Progress 64 West recently awarded its Louis S. Sachs Scholarship to two local students. This year, Sri Jaladi from Parkway West High in the Parkway School District is the first-place winner, and will receive $5,000 in scholarship funds. Olivia Guffey from Liberty High in the Wentzville School District placed second and will receive a $2,500 scholarship. The winners were chosen based off of submitted business plans that included elements such as product pitches, fund acquisition and market analysis.
Jaladi took first place with his plan for NANO Lending, a social initiative and registered 501(c)(3) he founded in 2018. The plan provides unhoused individual with entrepreneurial resources by launching business incubators at unhoused shelters, connecting new entrepreneurs with mentorship opportunities, and providing a interest-free loan or fund that cover the cost of start-up equipment and materials up to $300. Jaladi also shares entrepreneurial advice via workshops held at area shelters. So far, NANO Lending has provided resources to 103 unhoused individuals and over 127 people who are currently fighting homelessness.
Guffey’s award-winning plan was for After Dark, Inc., a glow and blacklight run series that provides an outdoor fitness activity for all ages while simultaneously providing for humanitarian efforts. According to Guffey, the inaugural run event will take place in the summer of 2021, and will benefit a local dog rescue. Another goal of After Dark, Inc. was to create an approachable event for those who found larger 5K or 15K events too intimidating.
“With After Dark, I really wanted to hit on fitness, and afterward, it becomes a party where you really get to experience, not really just fitness culture, but more like community culture and connect with other people because you decided to get out there and jump-start your fitness journey,” Guffey said. “I wanted to host a run because I’m a runner myself. I’m in cross-country and track, so I’ve always been passionate about running. With the pandemic, there was almost an opportunity there because people are trapped inside, and seasonal depression is a real thing. You want something to look forward to because you can’t go out. It’s giving hope to people.”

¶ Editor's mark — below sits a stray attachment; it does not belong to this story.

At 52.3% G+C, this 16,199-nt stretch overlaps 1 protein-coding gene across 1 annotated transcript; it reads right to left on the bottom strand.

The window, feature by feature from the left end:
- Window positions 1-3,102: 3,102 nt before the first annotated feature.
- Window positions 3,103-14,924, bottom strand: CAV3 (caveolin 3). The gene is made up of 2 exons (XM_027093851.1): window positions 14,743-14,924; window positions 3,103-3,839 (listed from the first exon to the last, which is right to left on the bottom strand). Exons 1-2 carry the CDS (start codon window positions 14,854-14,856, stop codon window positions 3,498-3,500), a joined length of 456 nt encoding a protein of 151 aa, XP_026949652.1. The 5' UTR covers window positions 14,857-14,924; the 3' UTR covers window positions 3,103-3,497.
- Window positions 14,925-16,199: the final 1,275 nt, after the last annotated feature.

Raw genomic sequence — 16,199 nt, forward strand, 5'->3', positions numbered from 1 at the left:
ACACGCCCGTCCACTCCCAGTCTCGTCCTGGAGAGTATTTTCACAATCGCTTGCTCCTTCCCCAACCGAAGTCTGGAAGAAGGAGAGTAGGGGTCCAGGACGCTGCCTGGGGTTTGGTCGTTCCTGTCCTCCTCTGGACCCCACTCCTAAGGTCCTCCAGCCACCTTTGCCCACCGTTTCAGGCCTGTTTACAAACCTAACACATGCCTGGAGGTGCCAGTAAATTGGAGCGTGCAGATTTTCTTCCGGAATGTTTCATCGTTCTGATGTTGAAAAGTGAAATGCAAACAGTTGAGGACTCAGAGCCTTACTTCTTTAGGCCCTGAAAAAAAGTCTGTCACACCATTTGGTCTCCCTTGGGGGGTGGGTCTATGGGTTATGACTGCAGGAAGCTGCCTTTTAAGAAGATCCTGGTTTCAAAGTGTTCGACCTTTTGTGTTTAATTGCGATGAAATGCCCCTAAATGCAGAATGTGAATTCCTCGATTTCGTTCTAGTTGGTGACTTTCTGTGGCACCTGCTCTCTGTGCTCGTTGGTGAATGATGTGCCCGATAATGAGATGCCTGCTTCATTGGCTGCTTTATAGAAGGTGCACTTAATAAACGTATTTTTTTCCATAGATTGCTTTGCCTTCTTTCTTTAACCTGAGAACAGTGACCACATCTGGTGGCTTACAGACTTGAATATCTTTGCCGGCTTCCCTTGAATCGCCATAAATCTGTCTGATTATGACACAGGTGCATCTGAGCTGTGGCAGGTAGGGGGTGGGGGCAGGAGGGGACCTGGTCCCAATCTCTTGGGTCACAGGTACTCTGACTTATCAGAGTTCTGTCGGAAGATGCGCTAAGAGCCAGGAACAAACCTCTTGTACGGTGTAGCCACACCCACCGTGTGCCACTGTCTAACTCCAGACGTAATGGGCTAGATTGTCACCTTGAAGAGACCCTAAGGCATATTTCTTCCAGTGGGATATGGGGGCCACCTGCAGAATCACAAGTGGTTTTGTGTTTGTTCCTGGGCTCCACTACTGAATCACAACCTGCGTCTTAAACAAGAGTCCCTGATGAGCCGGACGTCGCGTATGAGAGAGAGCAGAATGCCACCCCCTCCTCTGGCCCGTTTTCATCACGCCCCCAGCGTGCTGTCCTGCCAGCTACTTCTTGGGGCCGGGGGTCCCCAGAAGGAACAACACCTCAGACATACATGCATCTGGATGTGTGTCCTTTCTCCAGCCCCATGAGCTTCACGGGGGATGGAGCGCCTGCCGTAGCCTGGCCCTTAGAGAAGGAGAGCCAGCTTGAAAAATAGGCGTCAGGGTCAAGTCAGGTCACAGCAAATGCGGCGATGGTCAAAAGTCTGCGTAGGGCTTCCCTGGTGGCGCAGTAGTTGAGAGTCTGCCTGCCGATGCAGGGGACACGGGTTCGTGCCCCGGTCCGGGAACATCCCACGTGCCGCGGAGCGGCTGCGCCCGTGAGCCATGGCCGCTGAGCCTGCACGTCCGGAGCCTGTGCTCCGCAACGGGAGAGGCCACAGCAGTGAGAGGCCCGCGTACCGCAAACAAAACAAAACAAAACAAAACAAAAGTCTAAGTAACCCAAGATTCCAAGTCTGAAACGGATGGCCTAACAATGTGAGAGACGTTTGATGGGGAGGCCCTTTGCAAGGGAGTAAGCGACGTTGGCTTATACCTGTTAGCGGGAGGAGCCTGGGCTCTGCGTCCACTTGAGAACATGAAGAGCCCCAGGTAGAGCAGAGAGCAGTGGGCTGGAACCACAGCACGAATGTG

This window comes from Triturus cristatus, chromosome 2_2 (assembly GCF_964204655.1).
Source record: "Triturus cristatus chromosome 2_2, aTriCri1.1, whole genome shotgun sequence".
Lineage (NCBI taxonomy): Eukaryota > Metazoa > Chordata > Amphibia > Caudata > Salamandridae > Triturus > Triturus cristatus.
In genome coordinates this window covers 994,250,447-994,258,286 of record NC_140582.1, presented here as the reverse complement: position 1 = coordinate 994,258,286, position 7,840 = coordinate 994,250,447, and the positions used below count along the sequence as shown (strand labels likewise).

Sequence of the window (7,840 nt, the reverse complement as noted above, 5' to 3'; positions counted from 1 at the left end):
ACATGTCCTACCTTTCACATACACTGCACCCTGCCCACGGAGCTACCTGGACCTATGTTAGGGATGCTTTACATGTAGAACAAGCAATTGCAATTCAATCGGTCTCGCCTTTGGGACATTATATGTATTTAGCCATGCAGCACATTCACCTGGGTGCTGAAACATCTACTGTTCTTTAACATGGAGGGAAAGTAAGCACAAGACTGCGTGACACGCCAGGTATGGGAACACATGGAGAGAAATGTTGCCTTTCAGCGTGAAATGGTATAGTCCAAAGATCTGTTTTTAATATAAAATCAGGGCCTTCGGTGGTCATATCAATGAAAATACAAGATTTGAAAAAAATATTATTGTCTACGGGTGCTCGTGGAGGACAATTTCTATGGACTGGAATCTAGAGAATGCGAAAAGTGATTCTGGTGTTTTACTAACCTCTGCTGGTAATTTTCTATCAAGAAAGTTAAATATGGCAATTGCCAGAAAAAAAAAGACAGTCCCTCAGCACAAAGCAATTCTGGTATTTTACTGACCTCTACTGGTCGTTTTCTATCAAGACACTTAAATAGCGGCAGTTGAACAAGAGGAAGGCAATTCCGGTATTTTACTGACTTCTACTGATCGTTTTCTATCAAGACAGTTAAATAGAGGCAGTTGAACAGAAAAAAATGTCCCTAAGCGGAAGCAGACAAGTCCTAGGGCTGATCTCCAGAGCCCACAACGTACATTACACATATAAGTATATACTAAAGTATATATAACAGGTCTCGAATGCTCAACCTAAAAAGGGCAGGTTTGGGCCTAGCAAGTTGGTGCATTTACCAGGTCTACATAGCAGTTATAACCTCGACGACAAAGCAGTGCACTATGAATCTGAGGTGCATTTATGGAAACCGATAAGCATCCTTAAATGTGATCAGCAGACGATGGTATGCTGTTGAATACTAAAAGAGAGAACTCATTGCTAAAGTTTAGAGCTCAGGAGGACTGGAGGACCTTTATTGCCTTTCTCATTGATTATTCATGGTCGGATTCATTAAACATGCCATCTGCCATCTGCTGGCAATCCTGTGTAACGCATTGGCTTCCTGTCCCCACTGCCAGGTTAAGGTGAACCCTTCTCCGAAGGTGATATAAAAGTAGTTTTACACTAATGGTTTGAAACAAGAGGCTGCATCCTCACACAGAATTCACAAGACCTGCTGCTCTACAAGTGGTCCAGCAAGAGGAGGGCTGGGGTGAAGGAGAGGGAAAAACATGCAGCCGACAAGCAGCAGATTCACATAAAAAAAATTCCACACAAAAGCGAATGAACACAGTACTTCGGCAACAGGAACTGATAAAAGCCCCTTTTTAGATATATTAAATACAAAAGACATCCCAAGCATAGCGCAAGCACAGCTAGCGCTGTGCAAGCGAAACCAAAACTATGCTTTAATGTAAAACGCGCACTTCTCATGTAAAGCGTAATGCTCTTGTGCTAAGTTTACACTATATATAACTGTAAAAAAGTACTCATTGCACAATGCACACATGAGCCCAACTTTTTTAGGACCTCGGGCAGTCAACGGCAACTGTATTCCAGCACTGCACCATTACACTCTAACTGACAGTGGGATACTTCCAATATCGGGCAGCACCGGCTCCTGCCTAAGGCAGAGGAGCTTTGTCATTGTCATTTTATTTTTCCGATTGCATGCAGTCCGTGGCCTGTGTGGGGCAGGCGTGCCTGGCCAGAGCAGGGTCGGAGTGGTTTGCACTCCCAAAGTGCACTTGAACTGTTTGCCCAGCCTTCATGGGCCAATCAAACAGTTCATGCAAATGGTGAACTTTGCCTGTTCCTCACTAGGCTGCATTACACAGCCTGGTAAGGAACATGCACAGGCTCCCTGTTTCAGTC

According to Guffey, the passion project came to fruition while taking an entrepreneurial class through the St. Charles County CAPS (Center for Advanced Professional Studies) program.
“It wasn’t until this year that I became really passionate and realized I wanted to start my own business, and I think it’s because of the people I’ve surrounded myself with,” Guffey said. “I’ve met a ton of local small business owners through the CAPS program, and being a part of the class gave me a bunch of really good ideas I would have never thought out by myself, and it inspired me to come up with my own.”
With the two recent winners, the Louis S. Sachs scholarship surpassed over $100,000 in monies awarded since inception. Nearly 20 years ago, the scholarship began as an award of $5,000 but has grown to award at least $7,500 between two or more winners. Progress 64 West, the organization behind the scholarship, was founded in 1987 by a group of local business leaders with the goal of ensuring a high quality standard for residential and commercial developments in the I-64 corridor.
The 2020 scholarship is presented by Doster, Ullom & Boyle LLC and American Direct Marketing Resources, with the addition of contributing sponsor Enterprise Bank & Trust. It is named in honor of the late Louis S. Sachs.
“Louis Sachs was a visionary and was instrumental in the growth and success of Chesterfield,” Ed Smith, president of American Direct Marketing Resources, said. “In honor of Louis, it is a privilege to support young, entrepreneurial students as they begin their own paths to future successes.”
According to Mike Doster of Doster, Ullom & Boyle, the scholarship doesn’t just serve to honor Louis Sachs, but also serves as a learning experience for the scholarship’s applicants.
“My firm supports the scholarship for a number of reasons,” Doster, who has served as a longtime supporter, committee member and judge, said. “We support it because it’s in honor of Louis Sachs, but we also support it knowing that the exercise the applicants go through is a learning experience for them, and with respect to the winners, it can be a very influential event in their lives.”